Scientists used varied techniques of chemistry and mineralogy to analyze the dust from Itokawa.[33] Itokawa's composition was found to match the common type of meteorites known as "low-total-iron, low metal ordinary chondrites".[34] Another team of scientists determined that the dark iron color on the surface of Itokawa was the result of abrasion by micrometeoroids and high-speed particles from the Sun which had converted the normally whitish iron oxide coloring.[34]

2018 Hayabusa results[edit]

Two separate groups report water in different Itokawa particles. Jin et al. report water in low-calcium pyroxene grains. The water's isotope level corresponds with inner Solar System and carbonaceous chondrite water isotope levels.[35] Daly et al. report "OH and H
2
O
" apparently formed by implantation of solar wind hydrogen. The rims of an olivine particle "show an enrichment of up to ~1.2 at % in OH and H20".[36] The water concentrations of the Itokawa grains would indicate an estimated BSI (Bulk Silicate Itokawa) water content in line with Earth's bulk water, and that Itokawa had been a "water-rich asteroid".[37]

See also[edit]

Notes[edit]

  1. ^ Lightcurve plot of (25143) Itokawa, Palmer Divide Observatory (716) by B. D. Warner (2004). Summary figures at the LCDB.

References[edit]

  1. ^ a b c d e f "25143 Itokawa (1998 SF36)". Minor Planet Center. Retrieved 25 February 2019.
  2. ^ Schmadel, Lutz D. (2006). "(25143) Itokawa [1.32, 0.28, 1.6]". Dictionary of Minor Planet Names – (25143) Itokawa, Addendum to Fifth Edition: 2003–2005. Springer Berlin Heidelberg. p. 188. doi:10.1007/978-3-540-34361-5_2203. ISBN 978-3-540-34361-5.
  3. ^ a b c d e f g "JPL Small-Body Database Browser: 25143 Itokawa (1998 SF36)" (2019-02-04 last obs.). Jet Propulsion Laboratory. Retrieved 25 February 2019.
  4. ^ a b c d e Fujiwara, A.; Kawaguchi, J.; Yeomans, D. K.; Abe, M.; Mukai, T.; Okada, T.; et al. (June 2006). "The Rubble-Pile Asteroid Itokawa as Observed by Hayabusa". Science. 312 (5778): 1330–1334. Bibcode:2006Sci...312.1330F. doi:10.1126/science.1125841. Retrieved 25 February 2019.
  5. ^ a b c Mueller, Michael; Delbo', M.; Hora, J. L.; Trilling, D. E.; Bhattacharya, B.; Bottke, W. F.; et al. (April 2011). "ExploreNEOs. III. Physical Characterization of 65 Potential Spacecraft Target Asteroids". The Astronomical Journal. 141 (4): 9. Bibcode:2011AJ....141..109M. doi:10.1088/0004-6256/141/4/109.
  6. ^ a b c d e "LCDB Data for (25143) Itokawa". Asteroid Lightcurve Database (LCDB). Retrieved 15 August 2017.
  7. ^ a b c Sekiguchi, T.; Abe, M.; Boehnhardt, H.; Dermawan, B.; Hainaut, O. R.; Hasegawa, S. (January 2003). "Thermal observations of MUSES-C mission target (25143) 1998 SF36". Astronomy and Astrophysics. 397: 325–328. Bibcode:2003A&A...397..325S. doi:10.1051/0004-6361:20021437. Retrieved 15 August 2017.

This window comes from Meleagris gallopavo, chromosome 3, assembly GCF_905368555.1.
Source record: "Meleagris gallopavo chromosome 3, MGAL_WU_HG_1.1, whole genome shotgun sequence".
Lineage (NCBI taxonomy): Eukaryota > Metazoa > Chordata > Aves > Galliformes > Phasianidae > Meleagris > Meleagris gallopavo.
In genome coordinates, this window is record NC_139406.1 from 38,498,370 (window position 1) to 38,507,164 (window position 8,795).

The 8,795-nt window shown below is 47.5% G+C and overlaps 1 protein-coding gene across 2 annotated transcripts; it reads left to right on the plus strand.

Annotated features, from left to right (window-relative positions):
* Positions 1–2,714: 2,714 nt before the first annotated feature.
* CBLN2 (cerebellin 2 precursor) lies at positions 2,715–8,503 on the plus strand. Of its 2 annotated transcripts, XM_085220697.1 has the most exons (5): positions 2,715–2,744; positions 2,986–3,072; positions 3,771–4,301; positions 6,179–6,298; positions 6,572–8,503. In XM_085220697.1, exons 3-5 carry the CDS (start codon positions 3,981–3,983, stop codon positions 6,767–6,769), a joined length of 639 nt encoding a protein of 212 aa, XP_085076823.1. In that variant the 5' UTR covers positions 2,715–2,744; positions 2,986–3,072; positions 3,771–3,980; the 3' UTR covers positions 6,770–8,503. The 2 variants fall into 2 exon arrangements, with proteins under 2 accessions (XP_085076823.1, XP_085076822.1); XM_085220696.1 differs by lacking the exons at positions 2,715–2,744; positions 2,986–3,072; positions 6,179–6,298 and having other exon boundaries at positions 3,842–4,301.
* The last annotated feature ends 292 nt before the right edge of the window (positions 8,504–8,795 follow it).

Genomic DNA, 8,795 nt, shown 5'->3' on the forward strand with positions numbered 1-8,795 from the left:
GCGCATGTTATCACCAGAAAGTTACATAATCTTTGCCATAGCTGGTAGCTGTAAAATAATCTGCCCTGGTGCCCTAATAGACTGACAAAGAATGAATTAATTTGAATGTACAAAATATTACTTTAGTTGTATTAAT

8. ^ a b Abe, Shinsuke; Mukai, Tadashi; Hirata, Naru; Barnouin-Jha, Olivier S.; Cheng, Andrew F.; Demura, Hirohide; et al. (June 2006). "Mass and Local Topography Measurements of Itokawa by Hayabusa". Science. 312 (5778): 1344–1349. Bibcode:2006Sci...312.1344A. doi:10.1126/science.1126272. Retrieved 25 February 2019.
  9. ^ a b Kaasalainen, M.; Kwiatkowski, T.; Abe, M.; Piironen, J.; Nakamura, T.; Ohba, Y.; et al. (July 2003). "CCD photometry and model of MUSES-C target (25143) 1998 SF36". Astronomy and Astrophysics. 405 (3): L29–L32. Bibcode:2003A&A...405L..29K. doi:10.1051/0004-6361:20030819. Retrieved 15 August 2017.
  10. ^ Thomas, C. A.; Trilling, D. E.; Emery, J. P.; Mueller, M.; Hora, J. L.; Benner, L. A. M.; et al. (September 2011). "ExploreNEOs. V. Average Albedo by Taxonomic Complex in the Near-Earth Asteroid Population". The Astronomical Journal. 142 (3): 12. Bibcode:2011AJ....142...85T. doi:10.1088/0004-6256/142/3/85. Retrieved 15 August 2017.
  11. ^ S. M. Lederer, et al., Physical characteristics of Hayabusa target Asteroid 25143 Itokawa, Icarus, v. 173, p. 153–165 (2005)
  12. ^ Thomas, Cristina A.; Emery, Joshua P.; Trilling, David E.; Delbó, Marco; Hora, Joseph L.; Mueller, Michael (January 2014). "Physical characterization of Warm Spitzer-observed near-Earth objects". Icarus. 228: 217–246. arXiv:1310.2000. Bibcode:2014Icar..228..217T. doi:10.1016/j.icarus.2013.10.004. Retrieved 15 August 2017.
  13. ^ a b Carry, B.; Solano, E.; Eggl, S.; DeMeo, F. E. (April 2016). "Spectral properties of near-Earth and Mars-crossing asteroids using Sloan photometry". Icarus. 268: 340–354. arXiv:1601.02087. Bibcode:2016Icar..268..340C. doi:10.1016/j.icarus.2015.12.047. Retrieved 15 August 2017.
  14. ^ Dermawan, Budi; Nakamura, Tsuko; Fukushima, Hideo; Sato, Hideo; Yoshida, Fumi; Sato, Yusuke (August 2002). "CCD Photometry of the MUSES-C Mission Target: Asteroid (25143) 1998 SF36". Publications of the Astronomical Society of Japan. 54 (4): 635–640. Bibcode:2002PASJ...54..635D. doi:10.1093/pasj/54.4.635. Retrieved 15 August 2017.